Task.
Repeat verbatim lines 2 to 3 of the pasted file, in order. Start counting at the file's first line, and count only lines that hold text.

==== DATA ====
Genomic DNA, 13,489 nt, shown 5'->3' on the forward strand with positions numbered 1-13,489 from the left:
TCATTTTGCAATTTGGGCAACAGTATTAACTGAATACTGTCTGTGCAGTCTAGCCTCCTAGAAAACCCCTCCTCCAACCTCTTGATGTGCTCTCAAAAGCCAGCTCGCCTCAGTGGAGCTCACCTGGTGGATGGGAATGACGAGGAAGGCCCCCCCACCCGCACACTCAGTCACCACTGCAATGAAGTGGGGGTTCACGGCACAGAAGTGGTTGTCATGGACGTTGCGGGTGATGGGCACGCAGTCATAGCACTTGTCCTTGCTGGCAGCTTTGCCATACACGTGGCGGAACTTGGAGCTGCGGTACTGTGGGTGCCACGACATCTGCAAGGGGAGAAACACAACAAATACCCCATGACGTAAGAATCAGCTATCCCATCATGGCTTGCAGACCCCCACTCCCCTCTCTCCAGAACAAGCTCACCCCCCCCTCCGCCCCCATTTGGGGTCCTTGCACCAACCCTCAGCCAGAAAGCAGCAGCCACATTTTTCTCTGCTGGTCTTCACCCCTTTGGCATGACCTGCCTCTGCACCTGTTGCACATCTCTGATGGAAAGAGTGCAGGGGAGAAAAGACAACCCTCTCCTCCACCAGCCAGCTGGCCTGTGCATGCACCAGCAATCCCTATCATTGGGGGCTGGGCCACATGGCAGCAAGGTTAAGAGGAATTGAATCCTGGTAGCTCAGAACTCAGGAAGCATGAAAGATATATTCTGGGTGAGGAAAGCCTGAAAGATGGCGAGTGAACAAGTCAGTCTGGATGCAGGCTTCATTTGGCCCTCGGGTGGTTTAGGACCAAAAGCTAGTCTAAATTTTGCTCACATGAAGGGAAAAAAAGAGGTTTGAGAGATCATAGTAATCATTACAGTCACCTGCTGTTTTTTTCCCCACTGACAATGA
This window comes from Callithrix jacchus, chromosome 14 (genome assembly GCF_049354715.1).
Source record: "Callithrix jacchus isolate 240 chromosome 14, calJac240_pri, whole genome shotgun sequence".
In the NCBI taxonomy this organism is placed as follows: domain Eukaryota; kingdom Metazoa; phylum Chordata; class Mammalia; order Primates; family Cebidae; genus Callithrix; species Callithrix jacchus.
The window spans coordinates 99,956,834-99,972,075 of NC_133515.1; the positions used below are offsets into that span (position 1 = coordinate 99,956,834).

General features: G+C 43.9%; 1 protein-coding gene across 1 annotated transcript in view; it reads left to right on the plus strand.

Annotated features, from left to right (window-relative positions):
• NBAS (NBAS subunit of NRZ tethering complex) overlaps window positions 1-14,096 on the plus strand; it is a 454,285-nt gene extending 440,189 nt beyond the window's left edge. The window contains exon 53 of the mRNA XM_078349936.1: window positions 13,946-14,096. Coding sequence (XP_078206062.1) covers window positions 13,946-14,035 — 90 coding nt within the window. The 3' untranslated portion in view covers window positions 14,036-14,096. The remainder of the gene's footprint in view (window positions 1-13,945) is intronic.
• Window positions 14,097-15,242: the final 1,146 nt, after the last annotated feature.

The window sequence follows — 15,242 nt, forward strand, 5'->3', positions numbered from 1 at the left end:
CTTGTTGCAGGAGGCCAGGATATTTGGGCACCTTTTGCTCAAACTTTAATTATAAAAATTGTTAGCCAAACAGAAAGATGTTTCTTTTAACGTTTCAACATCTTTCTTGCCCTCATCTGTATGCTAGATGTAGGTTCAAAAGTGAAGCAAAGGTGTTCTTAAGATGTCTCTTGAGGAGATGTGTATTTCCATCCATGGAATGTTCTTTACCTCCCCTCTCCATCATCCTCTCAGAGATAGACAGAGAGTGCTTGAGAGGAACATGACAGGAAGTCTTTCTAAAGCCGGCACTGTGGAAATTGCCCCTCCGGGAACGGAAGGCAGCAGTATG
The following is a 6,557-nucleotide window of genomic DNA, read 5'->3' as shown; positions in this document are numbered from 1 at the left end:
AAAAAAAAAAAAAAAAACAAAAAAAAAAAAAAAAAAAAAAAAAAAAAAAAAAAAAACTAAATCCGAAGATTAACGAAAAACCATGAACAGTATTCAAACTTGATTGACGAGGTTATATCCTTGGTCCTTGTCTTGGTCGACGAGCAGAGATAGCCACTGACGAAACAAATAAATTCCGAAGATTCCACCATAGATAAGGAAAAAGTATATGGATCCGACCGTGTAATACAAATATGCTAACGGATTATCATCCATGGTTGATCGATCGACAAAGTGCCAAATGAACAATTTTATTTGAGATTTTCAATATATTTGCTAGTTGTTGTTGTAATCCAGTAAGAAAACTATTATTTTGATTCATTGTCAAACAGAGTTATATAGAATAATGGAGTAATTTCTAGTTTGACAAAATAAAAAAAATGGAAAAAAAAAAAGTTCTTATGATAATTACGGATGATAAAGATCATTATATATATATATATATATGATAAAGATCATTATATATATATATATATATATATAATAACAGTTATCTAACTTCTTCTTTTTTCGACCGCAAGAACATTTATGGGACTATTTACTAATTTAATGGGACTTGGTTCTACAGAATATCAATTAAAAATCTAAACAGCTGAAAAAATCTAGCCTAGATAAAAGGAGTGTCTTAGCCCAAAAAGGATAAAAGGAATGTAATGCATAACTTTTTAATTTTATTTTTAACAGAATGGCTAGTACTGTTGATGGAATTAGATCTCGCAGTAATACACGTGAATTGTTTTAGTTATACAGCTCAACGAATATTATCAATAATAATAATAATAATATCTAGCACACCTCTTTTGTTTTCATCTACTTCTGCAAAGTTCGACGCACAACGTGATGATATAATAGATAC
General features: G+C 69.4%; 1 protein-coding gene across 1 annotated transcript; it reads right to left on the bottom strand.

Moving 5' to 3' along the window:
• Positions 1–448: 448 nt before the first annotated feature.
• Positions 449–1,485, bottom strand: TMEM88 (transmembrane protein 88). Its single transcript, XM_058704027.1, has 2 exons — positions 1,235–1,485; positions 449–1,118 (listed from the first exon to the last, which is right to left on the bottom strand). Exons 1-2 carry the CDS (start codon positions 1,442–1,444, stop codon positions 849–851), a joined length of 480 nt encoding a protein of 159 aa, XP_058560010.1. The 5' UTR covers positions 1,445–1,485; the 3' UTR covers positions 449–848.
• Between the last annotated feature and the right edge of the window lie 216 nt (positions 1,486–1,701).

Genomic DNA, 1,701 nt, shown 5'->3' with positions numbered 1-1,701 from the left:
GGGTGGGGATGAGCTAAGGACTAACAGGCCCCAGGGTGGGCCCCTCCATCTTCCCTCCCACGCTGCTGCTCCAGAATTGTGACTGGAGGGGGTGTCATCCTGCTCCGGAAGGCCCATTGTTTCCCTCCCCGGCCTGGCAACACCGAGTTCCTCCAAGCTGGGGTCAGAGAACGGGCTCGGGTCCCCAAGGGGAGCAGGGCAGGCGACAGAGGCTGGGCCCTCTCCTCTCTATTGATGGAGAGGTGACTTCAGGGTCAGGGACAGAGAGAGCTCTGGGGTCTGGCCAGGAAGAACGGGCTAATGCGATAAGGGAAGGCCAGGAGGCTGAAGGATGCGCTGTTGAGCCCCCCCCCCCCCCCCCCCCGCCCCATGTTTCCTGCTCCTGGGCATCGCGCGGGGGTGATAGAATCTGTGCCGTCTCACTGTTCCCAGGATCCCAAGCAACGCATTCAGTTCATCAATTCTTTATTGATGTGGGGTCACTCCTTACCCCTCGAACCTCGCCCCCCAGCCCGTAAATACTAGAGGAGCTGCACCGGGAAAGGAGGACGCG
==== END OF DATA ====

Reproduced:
TCATTTTGCAATTTGGGCAACAGTATTAACTGAATACTGTCTGTGCAGTCTAGCCTCCTAGAAAACCCCTCCTCCAACCTCTTGATGTGCTCTCAAAAGCCAGCTCGCCTCAGTGGAGCTCACCTGGTGGATGGGAATGACGAGGAAGGCCCCCCCACCCGCACACTCAGTCACCACTGCAATGAAGTGGGGGTTCACGGCACAGAAGTGGTTGTCATGGACGTTGCGGGTGATGGGCACGCAGTCATAGCACTTGTCCTTGCTGGCAGCTTTGCCATACACGTGGCGGAACTTGGAGCTGCGGTACTGTGGGTGCCACGACATCTGCAAGGGGAGAAACACAACAAATACCCCATGACGTAAGAATCAGCTATCCCATCATGGCTTGCAGACCCCCACTCCCCTCTCTCCAGAACAAGCTCACCCCCCCCTCCGCCCCCATTTGGGGTCCTTGCACCAACCCTCAGCCAGAAAGCAGCAGCCACATTTTTCTCTGCTGGTCTTCACCCCTTTGGCATGACCTGCCTCTGCACCTGTTGCACATCTCTGATGGAAAGAGTGCAGGGGAGAAAAGACAACCCTCTCCTCCACCAGCCAGCTGGCCTGTGCATGCACCAGCAATCCCTATCATTGGGGGCTGGGCCACATGGCAGCAAGGTTAAGAGGAATTGAATCCTGGTAGCTCAGAACTCAGGAAGCATGAAAGATATATTCTGGGTGAGGAAAGCCTGAAAGATGGCGAGTGAACAAGTCAGTCTGGATGCAGGCTTCATTTGGCCCTCGGGTGGTTTAGGACCAAAAGCTAGTCTAAATTTTGCTCACATGAAGGGAAAAAAAGAGGTTTGAGAGATCATAGTAATCATTACAGTCACCTGCTGTTTTTTTCCCCACTGACAATGA
This window comes from Callithrix jacchus, chromosome 14 (genome assembly GCF_049354715.1).